Kenya: Hotels Teeter on Brink of Collapse as COVID-19 Bites

With zero per cent occupancy, Mr Ishpal Oberoi has to cough up Sh1.4 million every month to maintain his hotel on the shores of the Indian Ocean.

The lack of customers, a result of the closure of hotels to combat the spread of the coronavirus, is something he had never imagined.

Even when the tourism sector was at its worst due to terrorism, the investor said hoteliers managed to stay afloat through other business avenues.

But the Covid-19 pandemic has brought the industry and its subsidiaries to their knees, with almost all hotels closed, thousands of workers sacked, and either sent on leave with half pay or unpaid leave.

"This is the worst time for Kenya's tourism sector. Not even terrorism could destroy the industry, but Covid-19 has," said Mr Oberoi, Kuldip's Touring Company managing director.

It is his sole business, having inherited it from his grandfather. The 63-year-old business had over 60 tour vans and 88 drivers. Today, only three drivers remain.

"If I had somebody willing to buy this business, I would have sold it yesterday. I am tired. I have never been this tired," the distraught investor said during the interview at his Bamburi hotel, Mombasa County.

He says the company enjoyed brisk business in the 1980s, only to take a nosedive due to terrorism.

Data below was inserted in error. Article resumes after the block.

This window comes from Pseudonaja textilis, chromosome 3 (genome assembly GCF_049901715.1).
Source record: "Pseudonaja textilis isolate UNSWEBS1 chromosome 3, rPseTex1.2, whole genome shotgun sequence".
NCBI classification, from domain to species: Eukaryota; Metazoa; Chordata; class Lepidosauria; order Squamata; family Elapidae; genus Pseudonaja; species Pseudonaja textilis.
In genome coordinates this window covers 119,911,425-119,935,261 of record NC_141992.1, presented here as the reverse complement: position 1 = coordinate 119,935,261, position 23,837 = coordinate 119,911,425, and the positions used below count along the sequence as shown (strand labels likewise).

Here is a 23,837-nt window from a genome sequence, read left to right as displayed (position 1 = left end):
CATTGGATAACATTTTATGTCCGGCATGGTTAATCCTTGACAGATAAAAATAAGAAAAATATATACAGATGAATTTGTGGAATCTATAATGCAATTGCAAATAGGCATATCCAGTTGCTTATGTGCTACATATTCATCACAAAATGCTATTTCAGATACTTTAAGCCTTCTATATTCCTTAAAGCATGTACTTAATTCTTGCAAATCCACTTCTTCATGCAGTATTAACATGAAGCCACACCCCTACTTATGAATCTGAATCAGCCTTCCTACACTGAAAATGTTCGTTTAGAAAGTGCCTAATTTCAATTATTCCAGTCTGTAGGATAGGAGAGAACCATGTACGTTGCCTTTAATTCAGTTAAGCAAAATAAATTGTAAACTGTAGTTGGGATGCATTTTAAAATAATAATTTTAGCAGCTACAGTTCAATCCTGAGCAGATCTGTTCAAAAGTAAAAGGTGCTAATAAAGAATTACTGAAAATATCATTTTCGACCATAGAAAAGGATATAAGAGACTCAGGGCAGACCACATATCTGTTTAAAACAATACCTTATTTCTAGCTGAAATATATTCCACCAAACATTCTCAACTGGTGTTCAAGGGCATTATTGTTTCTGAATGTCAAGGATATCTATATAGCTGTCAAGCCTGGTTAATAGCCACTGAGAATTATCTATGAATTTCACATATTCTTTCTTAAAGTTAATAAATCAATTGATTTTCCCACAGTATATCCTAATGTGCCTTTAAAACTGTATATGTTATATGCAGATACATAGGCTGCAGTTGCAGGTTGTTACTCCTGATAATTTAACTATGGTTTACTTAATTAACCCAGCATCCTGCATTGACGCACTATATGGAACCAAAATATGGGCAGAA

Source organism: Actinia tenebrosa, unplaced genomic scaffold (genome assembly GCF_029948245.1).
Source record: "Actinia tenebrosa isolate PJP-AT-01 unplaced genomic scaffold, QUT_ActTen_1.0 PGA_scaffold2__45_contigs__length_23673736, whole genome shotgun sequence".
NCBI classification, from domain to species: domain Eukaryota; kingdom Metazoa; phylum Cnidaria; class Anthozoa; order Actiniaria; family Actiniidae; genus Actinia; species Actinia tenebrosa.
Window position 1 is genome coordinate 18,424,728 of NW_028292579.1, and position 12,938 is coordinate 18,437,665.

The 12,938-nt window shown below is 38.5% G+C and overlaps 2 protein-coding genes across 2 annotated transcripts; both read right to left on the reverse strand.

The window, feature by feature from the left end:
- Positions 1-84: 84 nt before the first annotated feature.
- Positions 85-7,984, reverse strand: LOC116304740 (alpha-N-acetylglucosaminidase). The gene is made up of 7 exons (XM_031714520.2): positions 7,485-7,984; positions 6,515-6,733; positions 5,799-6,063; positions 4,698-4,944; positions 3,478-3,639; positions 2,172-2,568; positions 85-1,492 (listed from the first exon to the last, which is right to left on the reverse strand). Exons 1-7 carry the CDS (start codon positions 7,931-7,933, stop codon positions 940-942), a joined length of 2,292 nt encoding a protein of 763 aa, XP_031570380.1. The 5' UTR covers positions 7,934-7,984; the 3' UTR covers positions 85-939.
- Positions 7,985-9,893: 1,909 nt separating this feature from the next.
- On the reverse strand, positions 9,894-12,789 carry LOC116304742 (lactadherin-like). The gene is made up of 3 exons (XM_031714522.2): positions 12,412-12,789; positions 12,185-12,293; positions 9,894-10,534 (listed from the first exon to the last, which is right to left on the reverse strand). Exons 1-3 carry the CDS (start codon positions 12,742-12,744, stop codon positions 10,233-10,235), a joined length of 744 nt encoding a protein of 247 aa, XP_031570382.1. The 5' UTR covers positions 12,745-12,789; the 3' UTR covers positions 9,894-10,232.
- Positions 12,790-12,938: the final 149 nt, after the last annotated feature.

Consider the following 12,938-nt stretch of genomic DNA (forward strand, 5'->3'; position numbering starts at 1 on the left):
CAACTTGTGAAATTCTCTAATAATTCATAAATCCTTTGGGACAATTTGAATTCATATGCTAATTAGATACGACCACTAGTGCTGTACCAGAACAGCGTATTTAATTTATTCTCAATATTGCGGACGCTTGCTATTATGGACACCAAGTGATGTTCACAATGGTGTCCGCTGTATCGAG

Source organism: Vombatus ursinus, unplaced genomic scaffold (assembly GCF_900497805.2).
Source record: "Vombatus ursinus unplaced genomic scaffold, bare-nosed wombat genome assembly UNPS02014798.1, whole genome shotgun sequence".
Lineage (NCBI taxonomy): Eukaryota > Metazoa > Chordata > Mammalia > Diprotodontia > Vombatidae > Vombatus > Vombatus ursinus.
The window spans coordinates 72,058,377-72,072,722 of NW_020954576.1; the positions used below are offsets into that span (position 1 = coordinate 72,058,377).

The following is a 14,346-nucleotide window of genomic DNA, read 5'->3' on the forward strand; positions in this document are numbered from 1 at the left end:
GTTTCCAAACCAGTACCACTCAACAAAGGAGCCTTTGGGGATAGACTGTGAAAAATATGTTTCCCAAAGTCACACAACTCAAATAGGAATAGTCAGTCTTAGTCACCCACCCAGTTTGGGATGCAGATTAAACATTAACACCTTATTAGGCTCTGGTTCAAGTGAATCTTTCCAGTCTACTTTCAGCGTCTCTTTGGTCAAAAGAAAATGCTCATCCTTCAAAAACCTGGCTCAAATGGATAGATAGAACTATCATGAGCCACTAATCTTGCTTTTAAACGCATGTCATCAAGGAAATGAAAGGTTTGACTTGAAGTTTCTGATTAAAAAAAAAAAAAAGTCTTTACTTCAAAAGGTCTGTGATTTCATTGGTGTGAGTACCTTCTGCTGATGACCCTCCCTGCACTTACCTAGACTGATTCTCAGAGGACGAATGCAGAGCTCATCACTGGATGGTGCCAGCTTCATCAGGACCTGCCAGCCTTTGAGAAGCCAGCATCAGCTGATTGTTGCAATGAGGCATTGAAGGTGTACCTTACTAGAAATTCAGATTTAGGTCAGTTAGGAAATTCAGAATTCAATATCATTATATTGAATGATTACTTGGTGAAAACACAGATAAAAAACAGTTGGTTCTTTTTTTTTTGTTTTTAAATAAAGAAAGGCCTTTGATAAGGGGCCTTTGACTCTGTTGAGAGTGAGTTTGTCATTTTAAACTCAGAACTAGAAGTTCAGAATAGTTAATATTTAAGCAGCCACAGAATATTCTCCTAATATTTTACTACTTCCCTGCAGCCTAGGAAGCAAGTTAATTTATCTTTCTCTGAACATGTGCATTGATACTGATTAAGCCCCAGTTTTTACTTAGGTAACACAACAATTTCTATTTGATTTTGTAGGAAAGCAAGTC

TOUGH SEASON

Mr Oberoi, Kenya Association of Tour Operators (Kato) Coast branch chairman, said he has exhausted his financial reserves and he is now relying on bank loans.

"How can you sustain this business with zero occupancy? Sh350,000 goes to electricity; swimming pool is another cost, the chemicals, and you have to have a minimum number of staff. If I lock this place up, I need guards. With no guests, I have a Sh1.4 million monthly bill for water, security, electricity and cleaners," he lamented. He has fewer than 30 essential staff.

Lofty Tours Director Monika Solanki said her firm is refunding clients. "These were deposits. We are trying to convince people who had already paid to postpone their visits to next year or when we can manoeuvre, but it is difficult. We have paid deposits to hotels but they are not giving us back our money, yet our clients will no longer trust us if we don't refund their cash," Ms Solanki said.

Her firm had 70 tour vehicles but only 10 are operating after she sold the rest because of declining business.

Mr Swaleh Karama, a father of seven, had this to say: "I have worked at Ketty Tours for over 20 years, but the pandemic is the worst challenge ever. We have no source of livelihood. It has killed tourism at the Coast."

Operators want Tourism Cabinet Secretary Najib Balala to agitate for reduction of water and electricity costs.

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